April 26, 2018

Watch the Birdie- Southwest/ Tampa Bay- Sept. 2002

Amy Welch Brill | 9/1/2002
The black necked stilt and her fuzzy brown babies wade on long, red legs through the reeds and cattails along Lake Maggiore in Boyd Hill Nature Park -- a 245-acre preserve in south St. Petersburg. Donna Heinrich, a ranger there for 12 years and its resident bird expert, beams excitedly. Although the stilt isn't endangered, it is rare to see one with babies. "Things that excite me, people look over their glasses at," says Heinrich.

Heinrich has more company than she may think. In 2001, according to a study by the U.S. Fish & Wildlife Service, there were 4.1 million wildlife watchers in Florida, that is people who feed, observe or photograph animals and fish. About three-quarters of them were birdwatchers. The study says birders in the state outnumber fishermen and hunters, who numbered 3.1 million and 226,000, respectively, and now account for a multimillion-dollar economic impact.

Why the zest for birding? "You put me anywhere in the country, and I'll find a bird," says Peter Stangel, the National Fish and Wildlife Foundation's southeast regional director, who has been an avid birdwatcher since age 5. "It's inexpensive to get started, and birds are intriguing."

There are more than 470 species of birds in Florida, the second most popular destination for birders behind California. And in the winter, more than 60 species take a breather in southwest Florida before continuing south. Between Hernando and Sarasota counties, there are about 55 recreation areas designated by the Pinellas County Environmental Foundation as official birding sites.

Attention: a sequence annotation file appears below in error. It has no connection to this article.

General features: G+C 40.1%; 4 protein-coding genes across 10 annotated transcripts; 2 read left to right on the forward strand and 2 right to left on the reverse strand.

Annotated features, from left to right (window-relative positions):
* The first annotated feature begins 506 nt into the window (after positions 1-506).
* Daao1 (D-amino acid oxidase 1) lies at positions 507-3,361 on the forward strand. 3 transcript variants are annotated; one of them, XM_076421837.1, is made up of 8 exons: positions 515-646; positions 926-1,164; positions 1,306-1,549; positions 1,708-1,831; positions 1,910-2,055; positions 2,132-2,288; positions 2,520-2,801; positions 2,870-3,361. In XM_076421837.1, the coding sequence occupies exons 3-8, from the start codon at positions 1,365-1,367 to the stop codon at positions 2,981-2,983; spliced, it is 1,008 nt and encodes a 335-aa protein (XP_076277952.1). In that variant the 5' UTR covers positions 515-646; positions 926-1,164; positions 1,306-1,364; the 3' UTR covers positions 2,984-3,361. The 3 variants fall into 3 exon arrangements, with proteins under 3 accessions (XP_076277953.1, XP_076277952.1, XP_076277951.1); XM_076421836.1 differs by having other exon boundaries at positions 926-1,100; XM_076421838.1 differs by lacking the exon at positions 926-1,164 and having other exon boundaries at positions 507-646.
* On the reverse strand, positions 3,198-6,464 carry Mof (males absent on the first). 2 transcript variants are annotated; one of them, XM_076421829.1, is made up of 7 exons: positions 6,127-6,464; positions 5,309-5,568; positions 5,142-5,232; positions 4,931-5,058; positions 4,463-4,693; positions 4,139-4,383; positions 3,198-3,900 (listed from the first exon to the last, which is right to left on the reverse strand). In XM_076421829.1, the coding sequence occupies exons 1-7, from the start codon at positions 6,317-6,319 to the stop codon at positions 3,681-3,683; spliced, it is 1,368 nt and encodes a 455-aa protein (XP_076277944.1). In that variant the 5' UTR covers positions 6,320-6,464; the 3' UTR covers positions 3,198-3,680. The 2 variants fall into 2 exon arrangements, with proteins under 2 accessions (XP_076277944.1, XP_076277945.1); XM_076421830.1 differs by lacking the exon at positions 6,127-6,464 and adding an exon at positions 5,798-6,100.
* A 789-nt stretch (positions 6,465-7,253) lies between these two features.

About 3,000 birders will visit those sites when they descend on Eckerd College Sept. 26-29 for the Florida Birding Festival & Nature Expo. And about 1,000 will come from out of state, pumping close to $600,000 into the local economy, according to the St. Petersburg/ Clearwater Area Visitors and Convention Bureau.

The impact of birders in southwest Florida will likely increase this fall, when the area becomes part of the Great Florida Birding Trail. When it's complete in 2006, with road signs on major highways
directing people to parks designated as official birding sites, the highway trail will run 2,000 miles, from the Panhandle to south Florida. The east coast section, open since last November, has attracted birders from 45 states and six countries, Heinrich says.

Stangel likes to point out that twice as many vacationers said they birdwatched as golfed when polled by Fortune magazine in 1990. "We've gone from the image of a little old lady in tennis shoes to, well, anyone," he says.


Clearwater -- The city has awarded 801 Celery Inc. a $160,000 brownfields loan, the first Brownfield Cleanup Revolving Loan made in the region. With $500,000 in grant money from the Environmental Protection Agency, the city plans to make more low-interest loans available to businesses willing to move to its 1,800 acres of brownfields sites.

Fort Myers -- Fort Myers-based TKW Consulting Engineers has acquired Duane Hall Engineering, which has specialized in civil/transportation engineering for more than 30 years in southwest Florida. Employees of Duane Hall Engineering will now work out of TKW's offices.